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Science illiterate seeks urgent help

Ross Koning koning at ECSUC.CTSTATEU.EDU
Thu Jul 24 10:32:27 EST 1997

At 9:27 AM -0400 7/24/97, Allan Batievsky wrote:
>I'm a spanish screenwriter developing a script about a botanist, and
>some serious doubts are haunting me.
>Does anyone have heard about any research being done on the responses of
>plants to sensorial stimuli (like music, colored light, electricity,
>Is there any resource I should consult?
>Hope I'm not too out of subject, and thanks a lot,


I strongly urge you to do the research before
you do much more writing.  As a plant physiologist
I get a lot of questions along the lines of plants
being sensitive to music and so on.  Indeed books
and software seem to foster this idea.  Unfortunately
as far as any true plant physiologist knows, there
is NO EVIDENCE of that kind of sensitivity in plants.

Most growth differences found between music-treated
and control (music-deprived) plants can be attributed
to other uncontrolled factors (light, temperature,
fertilizer, soil, watering, etc.).  There are NO
studies published in reputable journals showing that
plants respond to music or have E. S. P.

On the other hand, plants do respond to different
colors of light.  A good example would be phytochrome
studies, say in seed germination of lettuce.  These
seeds germinate in response to red or white light, but
equal photon flux densitites of far-red (730 nm) light
strongly inhibit germination!  Similarly, even Darwin
knew that grass seedlings grow toward light from one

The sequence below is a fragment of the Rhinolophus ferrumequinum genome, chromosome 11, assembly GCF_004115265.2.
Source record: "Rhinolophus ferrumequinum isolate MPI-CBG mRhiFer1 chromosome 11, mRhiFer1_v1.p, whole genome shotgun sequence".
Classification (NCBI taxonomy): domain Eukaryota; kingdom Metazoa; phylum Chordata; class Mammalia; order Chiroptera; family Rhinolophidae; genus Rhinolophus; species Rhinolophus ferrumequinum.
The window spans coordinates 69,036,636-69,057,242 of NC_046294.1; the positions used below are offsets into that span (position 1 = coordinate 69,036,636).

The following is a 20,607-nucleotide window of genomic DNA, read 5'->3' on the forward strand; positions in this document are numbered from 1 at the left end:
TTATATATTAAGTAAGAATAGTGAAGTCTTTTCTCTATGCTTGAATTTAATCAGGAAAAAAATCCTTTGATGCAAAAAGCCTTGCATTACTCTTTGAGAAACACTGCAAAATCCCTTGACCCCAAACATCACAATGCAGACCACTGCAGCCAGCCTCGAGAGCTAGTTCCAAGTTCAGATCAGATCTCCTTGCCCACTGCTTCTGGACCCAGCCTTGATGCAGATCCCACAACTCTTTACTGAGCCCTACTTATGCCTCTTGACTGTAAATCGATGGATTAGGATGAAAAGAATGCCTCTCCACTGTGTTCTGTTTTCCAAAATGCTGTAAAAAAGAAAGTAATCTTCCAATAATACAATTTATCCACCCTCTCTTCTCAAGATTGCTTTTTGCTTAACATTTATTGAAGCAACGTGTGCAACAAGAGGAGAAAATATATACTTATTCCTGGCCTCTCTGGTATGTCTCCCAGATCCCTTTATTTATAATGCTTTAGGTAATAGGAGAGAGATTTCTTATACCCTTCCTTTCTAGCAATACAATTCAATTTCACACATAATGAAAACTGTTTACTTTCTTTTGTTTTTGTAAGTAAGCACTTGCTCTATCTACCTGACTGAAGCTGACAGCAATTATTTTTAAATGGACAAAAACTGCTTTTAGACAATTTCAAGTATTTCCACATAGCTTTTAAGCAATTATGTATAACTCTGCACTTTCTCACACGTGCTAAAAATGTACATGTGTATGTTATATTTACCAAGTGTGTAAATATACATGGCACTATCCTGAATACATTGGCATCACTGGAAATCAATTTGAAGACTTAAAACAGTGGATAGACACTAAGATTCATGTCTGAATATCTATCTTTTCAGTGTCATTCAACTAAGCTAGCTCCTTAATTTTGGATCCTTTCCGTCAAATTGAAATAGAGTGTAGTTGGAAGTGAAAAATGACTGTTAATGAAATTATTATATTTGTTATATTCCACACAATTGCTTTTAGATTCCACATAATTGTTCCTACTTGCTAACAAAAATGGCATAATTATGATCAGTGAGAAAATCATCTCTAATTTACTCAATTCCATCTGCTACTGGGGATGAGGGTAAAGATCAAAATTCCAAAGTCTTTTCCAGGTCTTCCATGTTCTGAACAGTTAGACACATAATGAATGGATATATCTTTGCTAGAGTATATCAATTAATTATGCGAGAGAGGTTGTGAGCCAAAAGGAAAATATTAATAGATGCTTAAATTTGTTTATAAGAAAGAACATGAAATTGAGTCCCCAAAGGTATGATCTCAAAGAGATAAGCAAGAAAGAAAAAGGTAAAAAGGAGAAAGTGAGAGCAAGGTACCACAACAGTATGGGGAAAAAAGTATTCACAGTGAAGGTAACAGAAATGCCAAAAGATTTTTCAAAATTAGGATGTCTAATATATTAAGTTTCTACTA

side.  He did some seminal studies on the power of movement
in plants.  Recently Frits Went (another botanist) died.
His studies picked up where Darwin's (and others) left off.
He found out that a growth substance (hormone) called
indole-3-acetic acid is transported preferentially down
the shaded side of the grass seedling accelerating growth
on the shaded side.  Winslow Briggs and Robert Bandurski
would be two living scientists who have followed up on
these studies.  An interview with either of them would
be VERY interesting.  Briggs could tell you more on the
electrical aspects too I think.  One of the more fascinating
aspects was a report of light-stimulated charges on roots
that caused them to be attracted to an electrode in an
aqueous medium.


Ross Koning                 | koning at ecsu.ctstateu.edu
Biology Department          | http://koning.ecsu.ctstateu.edu/
Eastern CT State University | phone: 860-465-5327
Willimantic, CT 06226 USA   | fax: 860-465-4479

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